Another RAW pay-per-view, another dominant Goldberg performance.
The 50-year-old wrestler was at it once again in Milwaukee at Fast Lane on Monday morning [UAE], with a crushing victory over Kevin Owens.
All very routine so far, but the significance of this latest bout was that Goldberg left the arena as the newly anointed Universal Champion.
He had a belt round his waist for the first time since September 2003, officially crowning his return to the fold of professional wrestling.
It means Goldberg will now head to WrestleMania to take on Brock Lesnar in what is one of the most high-profile title matches in the history of the company.
Again, all very routine.
However, that leaves the WWE with their premier championship belt in the hands of a part-time wrestler only signed on with the company until WrestleMania, where he will face his fellow part-time foe.
Instead of Owens holding the title and being rewarded for his stellar year at the fore of the WWE’s New Era and defending it at the pinnacle of wrestling, it will be a hark back to a feud that reached its first nadir at WrestleMania XX.
That was way back in March, 2004 and resulted in a match that many believe is one of the worst headline events in the history of WWE pay-per- views, let alone WrestleMania.
There should be no repeat of that debacle, Goldberg’s run thus far – including the demolition of Lesnar at Survivor Series – near enough guarantees that.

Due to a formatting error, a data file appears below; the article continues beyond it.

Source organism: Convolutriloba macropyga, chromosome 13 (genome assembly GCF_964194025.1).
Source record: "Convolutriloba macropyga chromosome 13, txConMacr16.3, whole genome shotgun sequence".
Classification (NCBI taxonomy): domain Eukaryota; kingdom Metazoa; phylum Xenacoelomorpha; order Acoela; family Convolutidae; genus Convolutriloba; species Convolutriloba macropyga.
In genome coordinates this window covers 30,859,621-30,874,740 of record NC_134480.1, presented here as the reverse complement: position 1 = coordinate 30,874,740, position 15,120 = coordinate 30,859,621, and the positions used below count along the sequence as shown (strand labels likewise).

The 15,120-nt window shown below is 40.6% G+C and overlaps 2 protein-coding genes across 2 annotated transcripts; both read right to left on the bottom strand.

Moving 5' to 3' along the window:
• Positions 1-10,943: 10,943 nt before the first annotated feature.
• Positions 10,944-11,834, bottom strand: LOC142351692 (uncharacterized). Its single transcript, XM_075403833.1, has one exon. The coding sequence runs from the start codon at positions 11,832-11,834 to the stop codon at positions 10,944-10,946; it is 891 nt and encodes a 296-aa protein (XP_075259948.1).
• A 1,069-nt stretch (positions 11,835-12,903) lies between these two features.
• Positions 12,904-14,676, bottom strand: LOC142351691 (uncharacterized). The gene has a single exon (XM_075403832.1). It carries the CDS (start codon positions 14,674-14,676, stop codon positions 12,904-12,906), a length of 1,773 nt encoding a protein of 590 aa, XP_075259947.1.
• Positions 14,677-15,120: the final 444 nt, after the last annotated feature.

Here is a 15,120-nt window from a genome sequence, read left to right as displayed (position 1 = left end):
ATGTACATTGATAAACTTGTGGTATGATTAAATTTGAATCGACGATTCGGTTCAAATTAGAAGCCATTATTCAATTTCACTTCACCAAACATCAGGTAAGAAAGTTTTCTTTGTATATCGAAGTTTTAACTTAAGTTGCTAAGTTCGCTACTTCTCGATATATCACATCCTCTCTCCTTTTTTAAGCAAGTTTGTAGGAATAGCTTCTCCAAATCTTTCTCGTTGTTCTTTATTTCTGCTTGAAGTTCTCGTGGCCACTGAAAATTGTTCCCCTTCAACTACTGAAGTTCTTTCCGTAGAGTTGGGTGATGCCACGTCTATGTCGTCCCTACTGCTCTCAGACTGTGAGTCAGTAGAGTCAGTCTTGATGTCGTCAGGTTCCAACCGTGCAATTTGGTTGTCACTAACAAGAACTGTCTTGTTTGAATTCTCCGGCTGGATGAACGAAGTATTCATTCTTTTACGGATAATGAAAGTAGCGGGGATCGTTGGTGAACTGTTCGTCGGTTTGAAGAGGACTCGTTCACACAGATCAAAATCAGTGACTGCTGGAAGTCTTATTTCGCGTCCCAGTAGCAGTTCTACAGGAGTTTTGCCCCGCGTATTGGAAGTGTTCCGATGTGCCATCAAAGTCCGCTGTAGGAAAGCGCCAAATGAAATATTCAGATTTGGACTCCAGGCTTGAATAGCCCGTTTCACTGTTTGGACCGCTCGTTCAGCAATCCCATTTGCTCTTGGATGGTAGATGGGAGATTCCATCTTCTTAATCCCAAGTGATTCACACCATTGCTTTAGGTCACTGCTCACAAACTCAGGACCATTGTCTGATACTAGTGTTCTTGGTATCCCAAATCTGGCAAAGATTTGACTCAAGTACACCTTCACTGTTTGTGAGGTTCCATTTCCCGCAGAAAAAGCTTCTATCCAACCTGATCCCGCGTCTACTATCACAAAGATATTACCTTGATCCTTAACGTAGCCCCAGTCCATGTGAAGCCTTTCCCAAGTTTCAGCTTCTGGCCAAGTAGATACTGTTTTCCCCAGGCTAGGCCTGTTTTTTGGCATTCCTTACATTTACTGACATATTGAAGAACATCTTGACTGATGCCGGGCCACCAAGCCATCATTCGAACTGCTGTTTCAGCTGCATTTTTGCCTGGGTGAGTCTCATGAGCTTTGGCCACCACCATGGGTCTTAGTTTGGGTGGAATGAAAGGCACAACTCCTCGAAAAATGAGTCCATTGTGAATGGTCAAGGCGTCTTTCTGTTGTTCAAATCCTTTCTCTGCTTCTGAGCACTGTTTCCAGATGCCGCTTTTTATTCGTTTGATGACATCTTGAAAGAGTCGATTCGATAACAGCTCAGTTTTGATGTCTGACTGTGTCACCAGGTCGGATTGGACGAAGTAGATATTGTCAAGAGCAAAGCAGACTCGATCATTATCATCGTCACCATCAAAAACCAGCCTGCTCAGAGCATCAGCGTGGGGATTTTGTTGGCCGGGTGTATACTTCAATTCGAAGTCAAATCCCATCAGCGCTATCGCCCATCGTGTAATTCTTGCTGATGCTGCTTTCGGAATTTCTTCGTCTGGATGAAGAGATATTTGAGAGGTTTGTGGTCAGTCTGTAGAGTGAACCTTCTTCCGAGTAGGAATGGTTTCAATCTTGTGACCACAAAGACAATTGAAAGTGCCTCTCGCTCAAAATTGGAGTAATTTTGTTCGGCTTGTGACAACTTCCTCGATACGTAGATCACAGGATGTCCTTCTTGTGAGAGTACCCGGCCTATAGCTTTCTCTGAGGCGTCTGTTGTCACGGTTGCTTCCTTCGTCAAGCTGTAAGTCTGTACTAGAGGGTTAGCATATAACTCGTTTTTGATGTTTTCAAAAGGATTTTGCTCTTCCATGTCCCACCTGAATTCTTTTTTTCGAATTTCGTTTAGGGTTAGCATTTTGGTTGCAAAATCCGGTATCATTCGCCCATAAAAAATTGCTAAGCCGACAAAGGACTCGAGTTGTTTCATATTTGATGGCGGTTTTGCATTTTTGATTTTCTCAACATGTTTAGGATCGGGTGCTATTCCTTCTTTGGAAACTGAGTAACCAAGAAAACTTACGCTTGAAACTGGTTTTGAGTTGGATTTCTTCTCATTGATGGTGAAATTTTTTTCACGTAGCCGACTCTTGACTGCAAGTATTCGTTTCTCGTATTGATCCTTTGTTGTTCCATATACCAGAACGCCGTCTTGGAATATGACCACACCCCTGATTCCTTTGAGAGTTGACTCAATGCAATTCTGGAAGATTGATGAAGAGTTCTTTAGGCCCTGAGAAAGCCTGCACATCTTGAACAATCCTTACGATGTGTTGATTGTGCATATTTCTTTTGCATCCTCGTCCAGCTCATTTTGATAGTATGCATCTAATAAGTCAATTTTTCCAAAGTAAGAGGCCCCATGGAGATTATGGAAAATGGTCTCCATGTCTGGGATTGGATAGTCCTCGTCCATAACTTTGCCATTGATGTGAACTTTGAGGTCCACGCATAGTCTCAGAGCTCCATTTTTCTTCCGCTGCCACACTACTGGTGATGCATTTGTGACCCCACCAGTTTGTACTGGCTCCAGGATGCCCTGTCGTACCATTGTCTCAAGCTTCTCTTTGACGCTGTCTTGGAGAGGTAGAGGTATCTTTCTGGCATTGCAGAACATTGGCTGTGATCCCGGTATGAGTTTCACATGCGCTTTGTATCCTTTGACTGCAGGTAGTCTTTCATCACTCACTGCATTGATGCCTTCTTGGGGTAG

The major concern is beyond WrestleMania.
The futures of neither party are secured with any real longevity beyond that date.
Goldberg is only signed up until Mania, while Lesnar’s three-year extension signed in 2016 still limits his appearances and keeps him at arm’s length of a full-time player on the roster.
For someone like Owens, who is committed to the company for 365 days a year, that will be hard to take unless the WWE can secure the futures of Lesnar and Goldberg on a more regular basis.
If they can do that then this third instalment to the rivalry will be as glorious as it suggests on paper.
If not, there is concern that the company will have put two of its most marketable, old-school Superstars at the head of the queue and, in doing so, limit the appearance of its title.
There would be a real chance of seeing the title only reeled out at marquee pay-per- views, it limited to an accessory to the occasional promo outside of the big shows.
One way of avoiding that would be to see the title quickly change hands but if that were to happen then the prestige of the belt and the incumbent of it after Mania would be diluted.
It would also beg the question: What was the point of having Lesnar vs Goldberg for a title when the two would bring in pay-per-view buys on name alone without the gold?
For now, we must wait and see but either way, the WWE and its WrestleMania headliners have questions to answer that go way beyond putting their 2004 woes behind them.